How To Make Sure All Your Computer Hardware Is Compatible.

Okay, so you are determined to build your own computer but you don’t really know where to start. Building your own computer system can be an exciting, rewarding, and money-saving experience.

But at the same time, for some it can also be a confusing and frustrating experience. Because at the end of the day, nobody wants to screw up the new platform considering its high cost!

A computer system is made up of many parts, and all of these must be compatible with each other in order to function. Otherwise your system will not run smoothly, or it may not work at all.

In this article, we are going to discuss a little about how to check all the components of your PC and also about how to ensure that they are compatible with each other.

Compatibility Between PC Parts: Where to Start?

Reviewing the main components of the assembly list, we are going to review each of the components and discuss what you should know when determining compatibility. Below we will leave a brief summary of the points that we are going to discuss.

  • Motherboard
  • CPU (processor)
  • GPU (graphics card or video card)
  • RAM
  • Hard disk / Storage drives
  • Cooling (i.e. fans)
  • Power supply
  • Computer case
  • Screens / Monitor

Motherboards and Processors (CPU)

Sockets

Your first choice will be to decide on the processor and motherboard that you will use. Both components run hand in hand and will be the factors that will determine the compatibility of the rest of the assembly process.

Besides the size, many of the other parts are more compatible than the processor, unless you are dealing with models that are too old. So this factor is regularly the element that has the greatest influence on the rest of the assembly.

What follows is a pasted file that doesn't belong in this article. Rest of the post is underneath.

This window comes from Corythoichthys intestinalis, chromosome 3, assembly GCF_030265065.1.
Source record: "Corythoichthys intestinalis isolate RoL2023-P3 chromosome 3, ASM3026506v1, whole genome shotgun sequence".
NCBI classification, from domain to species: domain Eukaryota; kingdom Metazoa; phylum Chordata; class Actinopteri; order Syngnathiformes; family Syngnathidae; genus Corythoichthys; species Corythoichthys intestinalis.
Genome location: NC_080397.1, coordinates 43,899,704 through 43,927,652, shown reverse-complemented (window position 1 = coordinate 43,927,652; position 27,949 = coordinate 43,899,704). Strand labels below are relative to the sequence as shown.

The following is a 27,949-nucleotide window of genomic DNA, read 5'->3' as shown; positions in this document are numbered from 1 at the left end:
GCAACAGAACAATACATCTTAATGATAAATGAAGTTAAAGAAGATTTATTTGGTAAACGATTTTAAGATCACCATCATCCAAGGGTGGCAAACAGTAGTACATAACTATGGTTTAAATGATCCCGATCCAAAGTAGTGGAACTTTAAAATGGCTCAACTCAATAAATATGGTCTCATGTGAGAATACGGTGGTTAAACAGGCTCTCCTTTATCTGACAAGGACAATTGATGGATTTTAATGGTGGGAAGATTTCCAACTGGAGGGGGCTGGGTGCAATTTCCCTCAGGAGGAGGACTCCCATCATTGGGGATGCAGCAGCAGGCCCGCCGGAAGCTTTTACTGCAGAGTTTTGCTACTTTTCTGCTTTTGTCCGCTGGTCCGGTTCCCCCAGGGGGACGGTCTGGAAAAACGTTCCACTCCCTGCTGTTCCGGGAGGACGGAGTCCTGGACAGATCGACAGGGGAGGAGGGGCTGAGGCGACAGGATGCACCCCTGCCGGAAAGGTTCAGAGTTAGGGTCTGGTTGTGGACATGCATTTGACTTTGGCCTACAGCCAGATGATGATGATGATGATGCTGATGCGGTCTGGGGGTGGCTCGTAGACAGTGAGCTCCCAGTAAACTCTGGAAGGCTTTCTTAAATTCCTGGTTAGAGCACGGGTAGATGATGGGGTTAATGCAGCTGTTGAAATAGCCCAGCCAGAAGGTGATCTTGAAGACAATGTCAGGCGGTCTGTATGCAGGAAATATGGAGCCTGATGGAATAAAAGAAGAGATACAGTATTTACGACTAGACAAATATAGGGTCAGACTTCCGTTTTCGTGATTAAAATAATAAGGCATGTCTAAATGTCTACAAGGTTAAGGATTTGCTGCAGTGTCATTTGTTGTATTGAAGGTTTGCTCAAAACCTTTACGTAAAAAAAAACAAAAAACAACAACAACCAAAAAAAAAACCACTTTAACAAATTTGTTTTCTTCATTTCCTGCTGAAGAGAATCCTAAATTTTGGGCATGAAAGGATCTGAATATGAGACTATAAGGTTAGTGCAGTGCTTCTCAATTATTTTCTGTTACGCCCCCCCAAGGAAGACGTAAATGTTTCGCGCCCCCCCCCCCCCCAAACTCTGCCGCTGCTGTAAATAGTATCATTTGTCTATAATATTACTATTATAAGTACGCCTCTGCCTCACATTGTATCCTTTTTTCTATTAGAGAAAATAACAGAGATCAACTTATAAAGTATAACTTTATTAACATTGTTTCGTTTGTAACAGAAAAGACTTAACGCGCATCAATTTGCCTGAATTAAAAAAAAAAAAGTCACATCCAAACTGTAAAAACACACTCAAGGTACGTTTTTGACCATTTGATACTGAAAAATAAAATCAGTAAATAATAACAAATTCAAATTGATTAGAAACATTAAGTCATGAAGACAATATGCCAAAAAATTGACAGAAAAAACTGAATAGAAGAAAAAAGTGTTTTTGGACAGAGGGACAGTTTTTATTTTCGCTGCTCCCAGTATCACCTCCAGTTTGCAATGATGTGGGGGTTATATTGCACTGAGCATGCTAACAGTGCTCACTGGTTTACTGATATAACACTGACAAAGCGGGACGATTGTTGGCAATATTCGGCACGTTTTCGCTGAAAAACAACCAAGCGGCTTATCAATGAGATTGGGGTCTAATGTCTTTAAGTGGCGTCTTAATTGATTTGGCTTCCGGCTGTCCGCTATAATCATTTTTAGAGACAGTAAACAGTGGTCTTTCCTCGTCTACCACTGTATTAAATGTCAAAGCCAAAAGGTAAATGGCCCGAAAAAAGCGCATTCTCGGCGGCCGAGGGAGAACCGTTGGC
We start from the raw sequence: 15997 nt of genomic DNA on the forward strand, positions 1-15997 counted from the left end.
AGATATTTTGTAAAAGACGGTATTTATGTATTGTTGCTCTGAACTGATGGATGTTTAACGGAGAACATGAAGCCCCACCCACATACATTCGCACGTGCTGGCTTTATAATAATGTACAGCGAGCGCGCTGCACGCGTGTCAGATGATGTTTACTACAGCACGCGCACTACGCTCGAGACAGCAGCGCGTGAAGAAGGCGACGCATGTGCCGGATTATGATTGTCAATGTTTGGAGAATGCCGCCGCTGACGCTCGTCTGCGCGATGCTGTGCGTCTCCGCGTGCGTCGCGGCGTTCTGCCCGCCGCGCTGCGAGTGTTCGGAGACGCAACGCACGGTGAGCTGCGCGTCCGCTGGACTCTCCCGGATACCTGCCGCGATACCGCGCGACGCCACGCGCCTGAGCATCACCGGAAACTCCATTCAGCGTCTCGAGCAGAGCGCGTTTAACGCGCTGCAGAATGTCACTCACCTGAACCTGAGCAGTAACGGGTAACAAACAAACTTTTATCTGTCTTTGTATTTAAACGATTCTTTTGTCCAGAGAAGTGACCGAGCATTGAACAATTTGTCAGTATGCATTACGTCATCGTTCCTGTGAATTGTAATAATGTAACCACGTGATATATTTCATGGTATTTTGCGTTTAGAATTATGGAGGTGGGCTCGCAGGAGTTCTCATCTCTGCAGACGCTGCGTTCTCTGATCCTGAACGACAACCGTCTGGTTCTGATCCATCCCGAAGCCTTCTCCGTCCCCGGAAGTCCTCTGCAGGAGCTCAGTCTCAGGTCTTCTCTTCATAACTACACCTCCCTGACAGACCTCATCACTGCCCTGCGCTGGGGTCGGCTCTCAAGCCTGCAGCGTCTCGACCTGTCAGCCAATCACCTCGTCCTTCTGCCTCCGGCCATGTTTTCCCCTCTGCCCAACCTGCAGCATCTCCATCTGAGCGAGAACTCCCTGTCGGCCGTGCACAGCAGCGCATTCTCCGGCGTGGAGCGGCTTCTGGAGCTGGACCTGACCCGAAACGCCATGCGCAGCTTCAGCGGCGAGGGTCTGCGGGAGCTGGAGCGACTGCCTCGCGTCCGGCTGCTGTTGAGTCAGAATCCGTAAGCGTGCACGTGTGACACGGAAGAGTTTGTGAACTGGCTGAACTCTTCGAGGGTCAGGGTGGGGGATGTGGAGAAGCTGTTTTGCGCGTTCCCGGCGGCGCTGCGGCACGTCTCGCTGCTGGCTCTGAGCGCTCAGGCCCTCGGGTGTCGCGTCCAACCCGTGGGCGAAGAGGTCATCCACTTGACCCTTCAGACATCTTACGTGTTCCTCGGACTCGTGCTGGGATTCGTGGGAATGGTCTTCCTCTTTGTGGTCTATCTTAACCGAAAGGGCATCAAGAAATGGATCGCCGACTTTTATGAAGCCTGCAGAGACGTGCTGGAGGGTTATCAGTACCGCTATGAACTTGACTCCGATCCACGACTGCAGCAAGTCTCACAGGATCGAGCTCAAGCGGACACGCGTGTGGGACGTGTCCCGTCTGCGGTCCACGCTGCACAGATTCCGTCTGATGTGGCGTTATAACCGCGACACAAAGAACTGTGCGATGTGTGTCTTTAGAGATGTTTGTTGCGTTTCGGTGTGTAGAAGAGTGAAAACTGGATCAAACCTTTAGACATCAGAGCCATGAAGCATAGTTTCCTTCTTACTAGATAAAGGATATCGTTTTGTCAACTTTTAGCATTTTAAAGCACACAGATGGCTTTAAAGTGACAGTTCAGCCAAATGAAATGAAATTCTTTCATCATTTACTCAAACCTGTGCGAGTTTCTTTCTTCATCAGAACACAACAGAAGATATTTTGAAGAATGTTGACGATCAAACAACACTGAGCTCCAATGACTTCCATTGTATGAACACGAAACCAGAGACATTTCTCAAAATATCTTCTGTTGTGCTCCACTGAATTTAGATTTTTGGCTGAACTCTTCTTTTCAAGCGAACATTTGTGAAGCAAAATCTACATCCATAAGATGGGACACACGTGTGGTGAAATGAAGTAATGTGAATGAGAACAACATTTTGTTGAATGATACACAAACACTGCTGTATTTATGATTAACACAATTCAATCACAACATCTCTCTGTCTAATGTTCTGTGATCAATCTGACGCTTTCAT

Most common processors

There are regularly two main processor lines that you can select to build a gaming PC: the AMD Ryzen line or the Intel Core line.

How To Make Sure All Your Computer Hardware Is Compatible.

JUNE 8, 2021SAY ADMIN  LEAVE A COMMENT

Okay, so you are determined to build your own computer but you don’t really know where to start. Building your own computer system can be an exciting, rewarding, and money-saving experience.

But at the same time, for some it can also be a confusing and frustrating experience. Because at the end of the day, nobody wants to screw up the new platform considering its high cost!

A computer system is made up of many parts, and all of these must be compatible with each other in order to function. Otherwise your system will not run smoothly, or it may not work at all.

In this article, we are going to discuss a little about how to check all the components of your PC and also about how to ensure that they are compatible with each other.

Compatibility Between PC Parts: Where to Start?

Reviewing the main components of the assembly list, we are going to review each of the components and discuss what you should know when determining compatibility. Below we will leave a brief summary of the points that we are going to discuss.

Motherboard

CPU (processor)

GPU (graphics card or video card)

RAM

Hard disk / Storage drives

Cooling (i.e. fans)

Power supply

Computer case

Screens / Monitor

Motherboards and Processors (CPU)

Sockets

Sockets

Your first choice will be to decide on the processor and motherboard that you will use. Both components run hand in hand and will be the factors that will determine the compatibility of the rest of the assembly process.

Besides the size, many of the other parts are more compatible than the processor, unless you are dealing with models that are too old. So this factor is regularly the element that has the greatest influence on the rest of the assembly.

Most common processors

There are regularly two main processor lines that you can select to build a gaming PC: the AMD Ryzen line or the Intel Core line.

Most common processors

The Ryzen lineup was built to be fully compatible with previous releases and upcoming releases for the foreseeable future (and since this only started in 2017, you shouldn’t worry about unexpected changes happening in the near future. ). This also works for the latest Ryzen 5000 processor series, which provide a wide range of support for pre-chipsets ranging from the X570 and B550, and which also offer support for the 400 series processors we have on the horizon. On the opposite side, each new generation of Intel Core processors will require a new motherboard to go with it.